So whatever method you choose to clear the land, make sure to leave as much of the topsoil as possible. In Maine, the bulldozer cleared the land. In the wilderness of Saskatchewan, we didn’t have the luxury of having a machine available so it was by pure effort that garden areas were cleared. Pure effort as in winch every tree out including the roots – one at a time. Talk about work. However slowly but surely, I was able to winch the trees out and with the rototiller, I was able to turn the forest duff into productive garden soil.

Our Nova Scotia Garden

Here in Nova Scotia, we were faced with another forest to clear. It was a young forest with a bole diameter of 6 inches or less. With a chainsaw, I cut the trees and Johanna lugged the branches to various piles. Then we flagged out the garden areas and let the excavator rip the roots out. A bonus from this procedure is the excavator was able to dig around and get a lot of the boulders out as well. Sadly, there were still boulders that we needed to dig out by hand and wrestle off to the side.

First Nova Scotia Garden Tilling

First Nova Scotia Garden Tilling

So now we have a cleared garden spot with some semblance of soil. Soil structure and fertility will need to be evaluated and then decisions will need to be made on how best to enhance what we have so vegetables and fruits can flourish. It’s a balancing act to a degree since some plants like certain conditions which might not be favorable for other plants.

We buy a simple soil testing kit which gives us an idea of how acidic the soil is, the pH. It also tests for other nutrients such as nitrogen, potassium, and phosphorus. There are labs that you can send soil too for analysis. If the soil is lacking in nutrients or it is too alkaline or acidic, work will need to be done to bring up the levels so plants can not only grow, but thrive.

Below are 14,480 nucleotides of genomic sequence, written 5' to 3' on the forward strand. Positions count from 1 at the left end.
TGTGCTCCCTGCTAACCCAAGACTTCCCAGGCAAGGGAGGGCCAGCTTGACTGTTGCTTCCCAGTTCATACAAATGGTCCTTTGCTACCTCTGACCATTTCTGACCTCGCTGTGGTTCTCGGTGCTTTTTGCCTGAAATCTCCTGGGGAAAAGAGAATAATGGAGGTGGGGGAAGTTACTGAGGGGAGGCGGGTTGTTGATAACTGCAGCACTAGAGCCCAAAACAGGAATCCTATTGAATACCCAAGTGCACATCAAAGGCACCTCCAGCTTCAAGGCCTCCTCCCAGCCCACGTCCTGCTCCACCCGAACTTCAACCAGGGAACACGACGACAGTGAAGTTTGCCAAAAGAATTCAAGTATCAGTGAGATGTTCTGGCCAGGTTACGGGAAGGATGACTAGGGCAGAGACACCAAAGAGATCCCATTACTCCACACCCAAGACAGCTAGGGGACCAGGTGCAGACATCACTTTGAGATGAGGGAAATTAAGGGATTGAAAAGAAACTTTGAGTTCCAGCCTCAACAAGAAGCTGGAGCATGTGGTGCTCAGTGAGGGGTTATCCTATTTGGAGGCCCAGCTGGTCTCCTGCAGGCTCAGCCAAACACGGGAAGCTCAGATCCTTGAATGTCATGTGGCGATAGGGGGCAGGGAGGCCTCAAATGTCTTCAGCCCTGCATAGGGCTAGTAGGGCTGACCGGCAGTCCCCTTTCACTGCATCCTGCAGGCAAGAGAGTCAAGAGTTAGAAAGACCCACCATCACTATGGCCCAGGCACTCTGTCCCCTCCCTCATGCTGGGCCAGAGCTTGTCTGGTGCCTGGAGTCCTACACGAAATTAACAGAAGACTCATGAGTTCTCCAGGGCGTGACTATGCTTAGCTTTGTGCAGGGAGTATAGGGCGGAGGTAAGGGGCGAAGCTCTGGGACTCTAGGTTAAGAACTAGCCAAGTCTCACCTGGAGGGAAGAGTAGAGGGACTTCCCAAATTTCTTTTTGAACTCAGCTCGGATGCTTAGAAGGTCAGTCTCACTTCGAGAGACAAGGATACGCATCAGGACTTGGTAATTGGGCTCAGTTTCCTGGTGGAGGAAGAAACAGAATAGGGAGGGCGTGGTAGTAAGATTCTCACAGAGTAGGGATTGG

Cover Crops

One of the easiest ways to start improving soil is through the use of cover crops or green manure. There are many great articles on the internet but I think this is one of the best. Green Manures Over the years, we have planted vetch, rye. clover and buckwheat as soil amendments. Cover crops serve multiple purposes. They help prevent erosion, they facilitate microorganisms that break down the organic matter, and once broken down, they are a source of nutrients for garden plants. Another benefit is that they will out compete the weeds to a degree.

Experiment with some of these cover crops. See what grows best in your climate. It won’t hurt to mix and match. Clover will help with nitrogen levels. Our three gardens have all been in northern areas and have always been fairly acidic soils. We have used lime sometimes but since we’ve heated with wood all these years, the ash from the stoves has always been dusted on the gardens which acts to neutralize the acid and sweeten the soil.